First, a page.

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Question

The planetary model of the atom pictures electrons orbiting the atomic nucleus much as planets orbit the Sun. In this model you can view hydrogen, the simplest atom, ashaving a single electron in a circular orbit $1.06 \times 10^{-10} \textrm{ m}$ in diameter. (a) If the average speed of the electron in this orbit is known to be $2.20 \times 10^6 \textrm{ m/s}$, calculate the number of revolutions per second it makes about the nucleus. (b) What is the electron's average velocity?

Question by OpenStax is licensed under CC BY 4.0.
Final Answer

a) $6.61 \times 10^{15} \textrm{ rev}$

b) $0 \textrm{ m/s}$

Solution Video

OpenStax College Physics Solution, Chapter 2, Problem 15 (Problems & Exercises) (3:24)

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Calculator Screenshots

OpenStax College Physics, Chapter 2, Problem 15 (PE) calculator screenshot 1
Video Transcript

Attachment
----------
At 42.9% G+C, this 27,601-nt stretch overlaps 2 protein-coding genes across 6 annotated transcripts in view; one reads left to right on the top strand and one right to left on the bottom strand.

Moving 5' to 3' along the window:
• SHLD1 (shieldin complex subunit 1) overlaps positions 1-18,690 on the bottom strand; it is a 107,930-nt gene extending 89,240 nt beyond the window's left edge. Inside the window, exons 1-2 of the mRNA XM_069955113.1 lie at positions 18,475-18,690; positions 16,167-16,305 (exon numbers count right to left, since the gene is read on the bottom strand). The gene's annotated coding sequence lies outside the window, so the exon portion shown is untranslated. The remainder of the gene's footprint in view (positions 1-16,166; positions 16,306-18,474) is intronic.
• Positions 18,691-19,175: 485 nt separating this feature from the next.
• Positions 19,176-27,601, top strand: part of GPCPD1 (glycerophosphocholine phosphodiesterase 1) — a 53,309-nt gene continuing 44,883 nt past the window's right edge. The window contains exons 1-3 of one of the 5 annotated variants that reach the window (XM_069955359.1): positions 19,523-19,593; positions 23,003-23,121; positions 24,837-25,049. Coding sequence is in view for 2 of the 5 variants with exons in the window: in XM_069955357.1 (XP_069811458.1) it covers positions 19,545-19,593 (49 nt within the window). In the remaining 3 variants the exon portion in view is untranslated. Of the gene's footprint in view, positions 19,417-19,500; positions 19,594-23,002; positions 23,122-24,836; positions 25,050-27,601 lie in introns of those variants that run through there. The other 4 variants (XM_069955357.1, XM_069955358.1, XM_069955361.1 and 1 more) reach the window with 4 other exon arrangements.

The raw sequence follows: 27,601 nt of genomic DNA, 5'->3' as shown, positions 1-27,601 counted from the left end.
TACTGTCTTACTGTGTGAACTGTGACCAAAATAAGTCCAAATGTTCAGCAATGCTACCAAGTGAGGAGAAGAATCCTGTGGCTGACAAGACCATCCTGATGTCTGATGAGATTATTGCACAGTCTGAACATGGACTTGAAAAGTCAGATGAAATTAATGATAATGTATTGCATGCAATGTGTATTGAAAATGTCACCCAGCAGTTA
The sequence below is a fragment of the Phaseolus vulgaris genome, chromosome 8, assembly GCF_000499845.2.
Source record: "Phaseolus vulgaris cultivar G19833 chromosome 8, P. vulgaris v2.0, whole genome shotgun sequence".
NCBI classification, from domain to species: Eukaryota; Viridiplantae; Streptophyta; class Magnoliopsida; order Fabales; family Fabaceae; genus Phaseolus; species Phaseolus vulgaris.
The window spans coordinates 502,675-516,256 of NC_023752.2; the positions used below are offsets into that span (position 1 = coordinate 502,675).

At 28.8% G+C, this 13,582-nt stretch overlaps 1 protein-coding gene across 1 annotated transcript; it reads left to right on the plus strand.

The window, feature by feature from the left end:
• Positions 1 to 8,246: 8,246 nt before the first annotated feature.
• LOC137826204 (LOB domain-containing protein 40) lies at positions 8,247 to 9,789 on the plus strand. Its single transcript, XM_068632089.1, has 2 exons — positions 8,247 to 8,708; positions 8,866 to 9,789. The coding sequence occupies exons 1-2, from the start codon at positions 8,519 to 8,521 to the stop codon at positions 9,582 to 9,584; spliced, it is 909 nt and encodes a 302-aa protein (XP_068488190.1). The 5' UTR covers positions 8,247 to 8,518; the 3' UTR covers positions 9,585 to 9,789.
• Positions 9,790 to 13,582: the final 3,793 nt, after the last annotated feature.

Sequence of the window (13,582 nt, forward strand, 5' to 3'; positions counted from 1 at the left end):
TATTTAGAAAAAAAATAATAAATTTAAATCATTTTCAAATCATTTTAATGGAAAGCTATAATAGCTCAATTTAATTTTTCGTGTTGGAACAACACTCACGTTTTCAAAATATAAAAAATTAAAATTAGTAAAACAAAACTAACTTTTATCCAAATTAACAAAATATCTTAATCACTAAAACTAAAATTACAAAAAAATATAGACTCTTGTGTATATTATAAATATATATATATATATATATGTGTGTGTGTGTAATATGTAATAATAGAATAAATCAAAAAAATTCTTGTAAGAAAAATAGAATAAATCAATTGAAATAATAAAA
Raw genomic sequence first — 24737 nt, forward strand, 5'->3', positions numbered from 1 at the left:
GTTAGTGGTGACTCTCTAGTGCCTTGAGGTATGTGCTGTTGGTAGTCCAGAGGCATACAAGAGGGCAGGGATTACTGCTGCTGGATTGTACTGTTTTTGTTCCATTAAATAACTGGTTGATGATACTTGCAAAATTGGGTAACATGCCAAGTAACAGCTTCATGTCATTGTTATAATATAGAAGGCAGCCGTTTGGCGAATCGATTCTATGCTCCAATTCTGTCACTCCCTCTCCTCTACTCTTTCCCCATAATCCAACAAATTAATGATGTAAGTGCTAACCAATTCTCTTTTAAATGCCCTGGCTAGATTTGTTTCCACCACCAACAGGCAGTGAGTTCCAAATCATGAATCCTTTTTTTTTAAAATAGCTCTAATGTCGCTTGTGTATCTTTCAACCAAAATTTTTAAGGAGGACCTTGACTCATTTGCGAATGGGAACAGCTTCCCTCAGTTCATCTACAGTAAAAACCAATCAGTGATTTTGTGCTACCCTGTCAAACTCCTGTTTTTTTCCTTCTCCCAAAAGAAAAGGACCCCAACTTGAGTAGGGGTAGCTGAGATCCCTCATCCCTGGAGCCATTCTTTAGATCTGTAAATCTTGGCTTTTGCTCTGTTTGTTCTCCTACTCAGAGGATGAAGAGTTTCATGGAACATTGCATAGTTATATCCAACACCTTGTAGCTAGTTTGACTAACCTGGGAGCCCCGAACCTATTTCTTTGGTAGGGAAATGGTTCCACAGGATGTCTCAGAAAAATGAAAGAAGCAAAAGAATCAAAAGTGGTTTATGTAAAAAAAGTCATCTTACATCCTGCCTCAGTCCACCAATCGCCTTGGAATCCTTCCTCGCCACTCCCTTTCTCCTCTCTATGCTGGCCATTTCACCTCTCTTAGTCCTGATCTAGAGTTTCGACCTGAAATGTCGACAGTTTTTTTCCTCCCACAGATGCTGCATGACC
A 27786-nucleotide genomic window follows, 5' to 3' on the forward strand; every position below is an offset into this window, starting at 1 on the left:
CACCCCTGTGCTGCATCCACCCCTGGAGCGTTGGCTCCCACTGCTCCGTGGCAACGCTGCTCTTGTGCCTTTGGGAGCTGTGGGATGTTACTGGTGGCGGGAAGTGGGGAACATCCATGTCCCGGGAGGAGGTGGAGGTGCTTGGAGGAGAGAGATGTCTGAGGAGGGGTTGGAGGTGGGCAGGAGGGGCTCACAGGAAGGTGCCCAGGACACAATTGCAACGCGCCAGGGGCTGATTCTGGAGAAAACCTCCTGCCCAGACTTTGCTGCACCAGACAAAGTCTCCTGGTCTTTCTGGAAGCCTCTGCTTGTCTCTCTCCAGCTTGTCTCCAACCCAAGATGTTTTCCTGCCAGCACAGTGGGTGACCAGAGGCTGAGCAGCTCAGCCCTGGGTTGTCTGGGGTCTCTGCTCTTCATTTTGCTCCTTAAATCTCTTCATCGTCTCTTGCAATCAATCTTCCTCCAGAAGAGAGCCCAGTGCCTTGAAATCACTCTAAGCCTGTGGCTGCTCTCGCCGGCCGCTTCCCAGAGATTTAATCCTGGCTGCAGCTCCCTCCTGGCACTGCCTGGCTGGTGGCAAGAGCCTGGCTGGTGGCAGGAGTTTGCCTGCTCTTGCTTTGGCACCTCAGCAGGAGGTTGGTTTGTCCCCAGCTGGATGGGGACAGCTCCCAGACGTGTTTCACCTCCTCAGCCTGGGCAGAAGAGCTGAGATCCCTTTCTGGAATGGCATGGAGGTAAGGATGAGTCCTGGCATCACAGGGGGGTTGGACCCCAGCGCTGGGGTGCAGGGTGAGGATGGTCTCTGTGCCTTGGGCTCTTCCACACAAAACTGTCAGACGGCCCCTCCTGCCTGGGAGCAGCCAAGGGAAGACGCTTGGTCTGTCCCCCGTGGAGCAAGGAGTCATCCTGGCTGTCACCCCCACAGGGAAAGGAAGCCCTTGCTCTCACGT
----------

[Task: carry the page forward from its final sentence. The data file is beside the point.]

This is College Physics Answers with Shaun Dychko. In this solution, we're going to calculate the number of revolutions that this electron makes in the hydrogen atom around the nucleus in a second. Now, we're told that the diameter of its circular path is 1.06 times 10 to the minus 10 meters, and I've written 2<i>r</i> here instead of diameter just to reduce confusion with the variable letters that I've chosen, because down here when I talk about average speed, I'm saying it's distance traveled over time and I don't want that <i>d</i> to be confused with diameter. So, I wrote 2<i>r</i> over there. We're told that the average speed is 2.2 times 10 to the 6 meters per second. So, notice what I've done at the beginning here, is I've drawn a picture of the situation, and I have written down the information that we've been given. That's a really good way to start every problem really because that helps organize your thoughts and organize the information you begin and then you can find a solution easier that way. So, we're going to figure out what the total distance traveled is first and that'll give us an answer in meters. And then, knowing the size of the circle, we'll figure out how many revolutions make up that many meters. So, we'll find revolutions basically by converting the distance traveled from meters into revolutions by multiplying by one revolution for every so many meters circumference of the circle. So, we switch the two sides around here because we want to isolate <i>d</i> in the left and where you will multiply both sides by <i>t</i> in this line, and the <i>t</i>s cancel on the left making <i>d</i> by itself there. And so, <i>d</i> equals average speed multiplied by time. So, that's 2.2 times 10 to the 6 meters per second times 1 second and that makes 2.2 instead of 6 meters. And then, we'll find the number of revolutions in that distance traveled by multiplying the distance traveled by one revolution for every circumference of the circle, which is 2 Pi <i>r</i>, <i>r</i> being the radius. And... And up here, we have a number representing 2<i>r</i>. And so, let's move these factors around a little bit and just group the 2 beside the <i>r</i>. And then, we can substitute the number we've been given in the question directly for 2<i>r</i>, which by the way is diameter <i>D</i> in the formula for circumference of... Circumference is Pi <i>D</i> by the way. So, we substitute for 2<i>r</i>. We substitute 1.06 times 10 to the minus 10 meters and multiply that by pi in the denominator. All that gets divided into 2.2 times 10 to the 6 meters and we are left with 6.61 times 10 to the 15 revolutions of the electron around the nucleus per second. Now for part B, it says, 'What's the average velocity?' and they like to be tricky with these velocity questions because the electron after one complete circle returns to its starting position. Its displacement is 0 and so the velocity is 0.